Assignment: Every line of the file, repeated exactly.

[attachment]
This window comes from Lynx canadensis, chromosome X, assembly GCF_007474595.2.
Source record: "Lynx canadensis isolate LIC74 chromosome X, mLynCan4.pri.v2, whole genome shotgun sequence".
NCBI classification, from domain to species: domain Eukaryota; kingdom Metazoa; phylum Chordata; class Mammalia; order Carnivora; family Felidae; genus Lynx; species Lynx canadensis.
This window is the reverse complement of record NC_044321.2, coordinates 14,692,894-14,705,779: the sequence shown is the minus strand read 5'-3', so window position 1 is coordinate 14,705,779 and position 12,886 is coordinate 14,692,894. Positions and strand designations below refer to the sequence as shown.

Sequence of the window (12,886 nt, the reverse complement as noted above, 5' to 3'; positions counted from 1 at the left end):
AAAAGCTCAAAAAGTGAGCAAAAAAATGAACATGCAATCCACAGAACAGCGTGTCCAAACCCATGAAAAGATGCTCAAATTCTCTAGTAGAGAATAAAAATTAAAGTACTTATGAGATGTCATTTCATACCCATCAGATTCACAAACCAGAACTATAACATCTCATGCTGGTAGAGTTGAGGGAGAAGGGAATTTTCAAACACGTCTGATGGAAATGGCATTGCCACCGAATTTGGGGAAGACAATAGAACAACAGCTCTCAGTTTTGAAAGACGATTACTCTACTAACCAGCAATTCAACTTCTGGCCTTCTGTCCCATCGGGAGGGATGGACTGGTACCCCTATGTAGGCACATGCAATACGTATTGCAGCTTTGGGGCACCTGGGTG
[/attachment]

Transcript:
This window comes from Lynx canadensis, chromosome X, assembly GCF_007474595.2.
Source record: "Lynx canadensis isolate LIC74 chromosome X, mLynCan4.pri.v2, whole genome shotgun sequence".
NCBI classification, from domain to species: domain Eukaryota; kingdom Metazoa; phylum Chordata; class Mammalia; order Carnivora; family Felidae; genus Lynx; species Lynx canadensis.
This window is the reverse complement of record NC_044321.2, coordinates 14,692,894-14,705,779: the sequence shown is the minus strand read 5'-3', so window position 1 is coordinate 14,705,779 and position 12,886 is coordinate 14,692,894. Positions and strand designations below refer to the sequence as shown.

Sequence of the window (12,886 nt, the reverse complement as noted above, 5' to 3'; positions counted from 1 at the left end):
AAAAGCTCAAAAAGTGAGCAAAAAAATGAACATGCAATCCACAGAACAGCGTGTCCAAACCCATGAAAAGATGCTCAAATTCTCTAGTAGAGAATAAAAATTAAAGTACTTATGAGATGTCATTTCATACCCATCAGATTCACAAACCAGAACTATAACATCTCATGCTGGTAGAGTTGAGGGAGAAGGGAATTTTCAAACACGTCTGATGGAAATGGCATTGCCACCGAATTTGGGGAAGACAATAGAACAACAGCTCTCAGTTTTGAAAGACGATTACTCTACTAACCAGCAATTCAACTTCTGGCCTTCTGTCCCATCGGGAGGGATGGACTGGTACCCCTATGTAGGCACATGCAATACGTATTGCAGCTTTGGGGCACCTGGGTG